e-Commerce Simplified (3)
Once you have found a niche you believe has a lot of potential for both profitability and passion, you should try to drill down even further to create the tightest niche possible.
For example, let’s say you’ve decided you want to concentrate on the outdoor hobby niche. This might include things like camping, backpacking, hiking, hunting, and fishing. But there are thousands of popular stores that specialize in this area, so it would be quite difficult to compete.
In order to have an all-encompassing store in a broad niche like this, you’d have to source thousands of products, and make sure the prices stay updated. It would be a tremendous amount of work for just one person, or even a small team.
Instead, it’s good to focus on a single area. It could be the area you are most interested in, or the one you believe will be most profitable (as long as you’re still interested in it). But it’s important to drill down to the tightest niche you can without going so tight that it would be difficult to find an audience or source products.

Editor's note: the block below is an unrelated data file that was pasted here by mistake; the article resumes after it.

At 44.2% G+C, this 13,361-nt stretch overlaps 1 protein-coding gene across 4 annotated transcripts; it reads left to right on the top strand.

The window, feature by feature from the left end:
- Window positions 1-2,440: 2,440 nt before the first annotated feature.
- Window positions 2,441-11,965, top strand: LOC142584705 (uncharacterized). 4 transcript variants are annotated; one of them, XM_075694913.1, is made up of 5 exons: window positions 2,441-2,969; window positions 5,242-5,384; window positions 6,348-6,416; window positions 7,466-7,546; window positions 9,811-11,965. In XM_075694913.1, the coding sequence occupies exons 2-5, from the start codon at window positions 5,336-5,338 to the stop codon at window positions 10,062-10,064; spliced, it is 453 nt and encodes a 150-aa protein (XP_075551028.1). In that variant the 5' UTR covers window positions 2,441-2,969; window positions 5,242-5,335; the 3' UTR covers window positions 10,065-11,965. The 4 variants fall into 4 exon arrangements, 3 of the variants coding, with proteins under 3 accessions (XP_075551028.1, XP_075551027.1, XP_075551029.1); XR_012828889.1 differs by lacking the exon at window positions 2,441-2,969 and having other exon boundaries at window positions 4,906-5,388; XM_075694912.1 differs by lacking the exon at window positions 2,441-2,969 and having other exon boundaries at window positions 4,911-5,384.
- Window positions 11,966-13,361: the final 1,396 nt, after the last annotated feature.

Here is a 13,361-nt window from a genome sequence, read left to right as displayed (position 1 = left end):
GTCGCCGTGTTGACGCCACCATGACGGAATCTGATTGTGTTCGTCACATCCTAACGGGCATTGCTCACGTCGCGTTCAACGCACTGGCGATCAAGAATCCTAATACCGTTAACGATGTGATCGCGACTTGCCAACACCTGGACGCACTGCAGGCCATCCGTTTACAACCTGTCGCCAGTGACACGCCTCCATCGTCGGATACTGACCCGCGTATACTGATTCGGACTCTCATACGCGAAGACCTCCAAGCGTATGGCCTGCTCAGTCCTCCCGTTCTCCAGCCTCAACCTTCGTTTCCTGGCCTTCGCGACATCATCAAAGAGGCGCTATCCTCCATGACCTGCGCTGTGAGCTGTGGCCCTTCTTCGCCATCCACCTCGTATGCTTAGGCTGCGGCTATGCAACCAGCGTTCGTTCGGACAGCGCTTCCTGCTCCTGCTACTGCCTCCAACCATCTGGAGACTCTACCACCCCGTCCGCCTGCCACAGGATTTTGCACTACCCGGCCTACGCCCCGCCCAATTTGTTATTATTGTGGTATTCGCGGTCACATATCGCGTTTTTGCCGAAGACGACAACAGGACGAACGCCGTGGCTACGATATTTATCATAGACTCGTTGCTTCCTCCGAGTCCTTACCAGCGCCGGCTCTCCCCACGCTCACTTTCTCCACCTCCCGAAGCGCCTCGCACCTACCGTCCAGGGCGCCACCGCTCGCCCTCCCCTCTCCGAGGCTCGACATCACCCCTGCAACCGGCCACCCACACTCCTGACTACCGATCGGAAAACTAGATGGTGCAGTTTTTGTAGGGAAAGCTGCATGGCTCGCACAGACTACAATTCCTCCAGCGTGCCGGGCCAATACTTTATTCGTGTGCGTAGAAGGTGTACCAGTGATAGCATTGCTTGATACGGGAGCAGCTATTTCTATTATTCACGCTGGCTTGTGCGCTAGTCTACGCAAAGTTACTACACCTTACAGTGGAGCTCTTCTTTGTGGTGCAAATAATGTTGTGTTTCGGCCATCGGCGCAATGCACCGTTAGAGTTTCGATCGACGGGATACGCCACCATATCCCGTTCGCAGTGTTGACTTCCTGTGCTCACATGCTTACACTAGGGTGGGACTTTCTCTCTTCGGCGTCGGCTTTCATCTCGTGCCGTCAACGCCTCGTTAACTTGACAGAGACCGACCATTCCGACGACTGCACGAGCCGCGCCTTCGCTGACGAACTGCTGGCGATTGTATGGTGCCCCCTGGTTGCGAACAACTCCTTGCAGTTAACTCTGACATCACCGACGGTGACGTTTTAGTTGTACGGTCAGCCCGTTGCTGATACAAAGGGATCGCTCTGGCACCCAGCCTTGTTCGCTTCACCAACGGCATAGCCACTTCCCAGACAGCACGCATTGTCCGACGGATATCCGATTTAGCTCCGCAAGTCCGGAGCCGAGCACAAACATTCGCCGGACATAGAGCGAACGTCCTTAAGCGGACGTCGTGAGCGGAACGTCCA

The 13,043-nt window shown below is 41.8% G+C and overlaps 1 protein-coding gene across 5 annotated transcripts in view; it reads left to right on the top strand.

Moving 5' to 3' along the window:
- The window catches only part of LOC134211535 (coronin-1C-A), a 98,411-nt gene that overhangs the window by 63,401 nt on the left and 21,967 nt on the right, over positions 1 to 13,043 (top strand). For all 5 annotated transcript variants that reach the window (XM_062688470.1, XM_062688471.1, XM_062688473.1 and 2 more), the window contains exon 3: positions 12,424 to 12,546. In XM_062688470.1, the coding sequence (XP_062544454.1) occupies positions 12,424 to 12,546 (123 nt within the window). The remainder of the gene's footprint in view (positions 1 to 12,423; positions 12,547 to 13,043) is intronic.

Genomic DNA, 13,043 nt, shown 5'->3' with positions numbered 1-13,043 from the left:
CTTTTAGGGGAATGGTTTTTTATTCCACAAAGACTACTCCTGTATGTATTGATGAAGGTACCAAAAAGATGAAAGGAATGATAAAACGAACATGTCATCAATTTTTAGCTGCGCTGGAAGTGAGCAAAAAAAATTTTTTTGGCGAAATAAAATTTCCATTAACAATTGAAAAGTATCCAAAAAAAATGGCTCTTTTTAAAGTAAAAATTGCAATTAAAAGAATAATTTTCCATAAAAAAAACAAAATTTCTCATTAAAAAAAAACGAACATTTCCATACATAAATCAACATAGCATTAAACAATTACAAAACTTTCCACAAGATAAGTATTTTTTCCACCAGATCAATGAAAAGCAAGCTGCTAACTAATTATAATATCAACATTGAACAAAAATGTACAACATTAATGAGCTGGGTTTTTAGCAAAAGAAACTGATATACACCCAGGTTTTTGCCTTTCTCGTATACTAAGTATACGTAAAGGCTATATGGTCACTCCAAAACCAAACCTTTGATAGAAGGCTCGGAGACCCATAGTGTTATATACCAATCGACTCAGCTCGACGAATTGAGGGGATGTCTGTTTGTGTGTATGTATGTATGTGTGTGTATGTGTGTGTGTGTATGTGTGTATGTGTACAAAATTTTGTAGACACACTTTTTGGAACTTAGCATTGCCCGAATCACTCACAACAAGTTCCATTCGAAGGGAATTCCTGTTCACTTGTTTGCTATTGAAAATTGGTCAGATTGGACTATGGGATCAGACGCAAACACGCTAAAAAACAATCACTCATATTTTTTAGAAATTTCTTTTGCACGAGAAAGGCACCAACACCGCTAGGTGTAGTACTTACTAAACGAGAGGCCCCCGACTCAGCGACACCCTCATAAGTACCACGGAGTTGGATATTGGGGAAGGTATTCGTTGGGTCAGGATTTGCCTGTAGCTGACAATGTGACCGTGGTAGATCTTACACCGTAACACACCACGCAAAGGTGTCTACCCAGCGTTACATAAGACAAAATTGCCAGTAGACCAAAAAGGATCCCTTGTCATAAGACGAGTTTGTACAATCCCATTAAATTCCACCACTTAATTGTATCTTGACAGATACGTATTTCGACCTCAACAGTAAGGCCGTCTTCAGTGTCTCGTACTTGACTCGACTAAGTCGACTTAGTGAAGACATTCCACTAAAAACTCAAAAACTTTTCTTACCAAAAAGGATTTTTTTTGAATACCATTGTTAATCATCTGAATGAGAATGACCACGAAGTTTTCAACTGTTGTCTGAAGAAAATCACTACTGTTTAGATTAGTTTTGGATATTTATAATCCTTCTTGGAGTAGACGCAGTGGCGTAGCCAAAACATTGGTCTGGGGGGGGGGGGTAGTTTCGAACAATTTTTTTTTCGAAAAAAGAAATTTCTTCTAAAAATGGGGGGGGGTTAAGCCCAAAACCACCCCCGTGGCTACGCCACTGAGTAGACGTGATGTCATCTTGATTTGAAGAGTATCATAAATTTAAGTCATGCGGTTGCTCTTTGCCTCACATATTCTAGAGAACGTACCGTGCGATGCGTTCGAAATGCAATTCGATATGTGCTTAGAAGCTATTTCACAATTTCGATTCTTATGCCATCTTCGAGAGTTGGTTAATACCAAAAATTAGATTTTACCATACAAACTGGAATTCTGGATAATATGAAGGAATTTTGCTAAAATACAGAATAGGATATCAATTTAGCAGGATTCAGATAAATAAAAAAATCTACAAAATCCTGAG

For example, instead of “outdoor hobbies”, you could drill down a bit to fishing. This may still be too broad, so you could drill down to fly fishing. This is pretty good, but you might even go a little further to specialize in a specific type of fly, or maybe into fly tying supplies for people who want to tie their own flies for fishing.
Keep drilling down until you reach a point when you can no longer find enough products to source or interest in the niche. You’d be surprised just how far you can go in many niches! For example, blacksocks.com specializes in—you guessed it—black socks. They also have other products that they expanded into, such as colored socks and underwear, but they started out selling black socks and have been wildly successful!
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